|Tonga Island Marine Reserve|
|Governing body||Department of Conservation|
Tonga Island Marine Reserve is a protected area on the northern coast of the South Island of New Zealand. It surrounds Tonga Island and is next to the Abel Tasman National Park. The marine reserve was created in 1993 and covers an area of 1,835 hectares (7.08 sq mi).
Protected areas or conservation areas are locations which receive protection because of their recognized natural, ecological or cultural values. There are several kinds of protected areas, which vary by level of protection depending on the enabling laws of each country or the regulations of the international organizations involved.
New Zealand is a sovereign island country in the southwestern Pacific Ocean. The country geographically comprises two main landmasses—the North Island, and the South Island —and around 600 smaller islands. New Zealand is situated some 2,000 kilometres (1,200 mi) east of Australia across the Tasman Sea and roughly 1,000 kilometres (600 mi) south of the Pacific island areas of New Caledonia, Fiji, and Tonga. Because of its remoteness, it was one of the last lands to be settled by humans. During its long period of isolation, New Zealand developed a distinct biodiversity of animal, fungal, and plant life. The country's varied topography and its sharp mountain peaks, such as the Southern Alps, owe much to the tectonic uplift of land and volcanic eruptions. New Zealand's capital city is Wellington, while its most populous city is Auckland.
Tonga Island is a small (0.15 km2) island in Tasman Bay, off the northern coast of the South Island of New Zealand. It lies within the Abel Tasman National Park, about 1 kilometre (0.62 mi) off Onetahuti Beach. The island has a flourishing fur seal colony, and is surrounded by the Tonga Island Marine Reserve, which was inaugurated in 1993.
His Majesty's Armed Forces (HMAF) is the military of Tonga. It is composed of three operational components and two support elements.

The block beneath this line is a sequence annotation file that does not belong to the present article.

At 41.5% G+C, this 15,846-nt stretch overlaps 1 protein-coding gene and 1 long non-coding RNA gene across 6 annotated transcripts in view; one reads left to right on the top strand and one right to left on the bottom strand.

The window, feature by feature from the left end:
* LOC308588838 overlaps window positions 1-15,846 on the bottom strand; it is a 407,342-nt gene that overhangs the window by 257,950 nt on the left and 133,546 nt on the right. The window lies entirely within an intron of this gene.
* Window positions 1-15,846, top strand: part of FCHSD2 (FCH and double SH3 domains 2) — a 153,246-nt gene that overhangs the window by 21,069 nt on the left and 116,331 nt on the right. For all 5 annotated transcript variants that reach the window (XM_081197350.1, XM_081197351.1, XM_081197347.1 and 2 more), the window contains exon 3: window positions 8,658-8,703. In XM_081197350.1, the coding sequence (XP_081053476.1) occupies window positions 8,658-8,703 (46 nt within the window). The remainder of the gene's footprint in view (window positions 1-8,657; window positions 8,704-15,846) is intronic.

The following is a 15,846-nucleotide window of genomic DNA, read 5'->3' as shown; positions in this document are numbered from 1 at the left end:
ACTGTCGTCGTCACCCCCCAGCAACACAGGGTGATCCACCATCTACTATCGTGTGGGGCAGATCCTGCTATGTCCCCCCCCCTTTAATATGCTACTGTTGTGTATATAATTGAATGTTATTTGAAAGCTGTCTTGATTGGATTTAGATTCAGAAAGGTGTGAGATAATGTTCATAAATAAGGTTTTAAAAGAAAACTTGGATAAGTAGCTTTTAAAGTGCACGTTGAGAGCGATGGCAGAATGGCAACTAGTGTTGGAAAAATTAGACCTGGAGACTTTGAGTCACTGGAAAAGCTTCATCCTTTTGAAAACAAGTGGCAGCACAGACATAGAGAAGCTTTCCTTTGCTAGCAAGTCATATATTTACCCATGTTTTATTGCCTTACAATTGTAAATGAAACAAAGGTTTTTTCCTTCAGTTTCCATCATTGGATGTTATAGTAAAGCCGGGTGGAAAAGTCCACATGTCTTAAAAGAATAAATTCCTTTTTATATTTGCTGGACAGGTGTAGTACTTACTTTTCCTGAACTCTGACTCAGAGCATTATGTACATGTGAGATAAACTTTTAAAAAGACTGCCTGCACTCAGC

The Pacific Community (SPC) is the principal scientific and technical organisation in the Pacific region. It is an international development organisation owned and governed by its 26 country and territory members. With more than 600 staff, the organisation's headquarters are in Nouméa, New Caledonia, and it has regional offices in Suva, Fiji, and Pohnpei, Federated States of Micronesia, as well as a country office in Honiara, Solomon Islands, and field staff in other Pacific locations. Its working languages are English and French.
Abel Tasman National Park is a New Zealand national park located between Golden Bay and Tasman Bay at the north end of the South Island. It is named after Abel Tasman, who in 1642 became the first European explorer to sight New Zealand and who anchored nearby in Golden Bay.
The Kermadec Islands are a subtropical island arc in the South Pacific Ocean 800–1,000 km (500–620 mi) northeast of New Zealand's North Island, and a similar distance southwest of Tonga. The islands are part of New Zealand, 33 km2 (12.7 sq mi) in total area and nowadays uninhabited, except for the permanently manned Raoul Island Station, the northernmost outpost of New Zealand.
A marine reserve is a type of marine protected area that has legal protection against fishing or development. As of 2007 less than 1% of the world’s oceans had been set aside in marine reserves. Benefits include increases in the diversity, density, biomass, body size and reproductive potential of fishery and other species within their boundaries.
New Zealand has over three dozen marine reserves spread around the North, the South Island, and neighbouring islands, and on outlying island groups. They are governed by the Marine Reserves Act 1971 and administered by the Department of Conservation with assistance from the Ministry of Fisheries, New Zealand Customs and the New Zealand Defence Forces.
Long Island is located in Queen Charlotte Sound, one of the Marlborough Sounds of New Zealand. It is just over 1.41 square kilometres (0.54 sq mi) in area with a length of 4 km (2.5 mi) and a maximum width of 1 km (0.62 mi).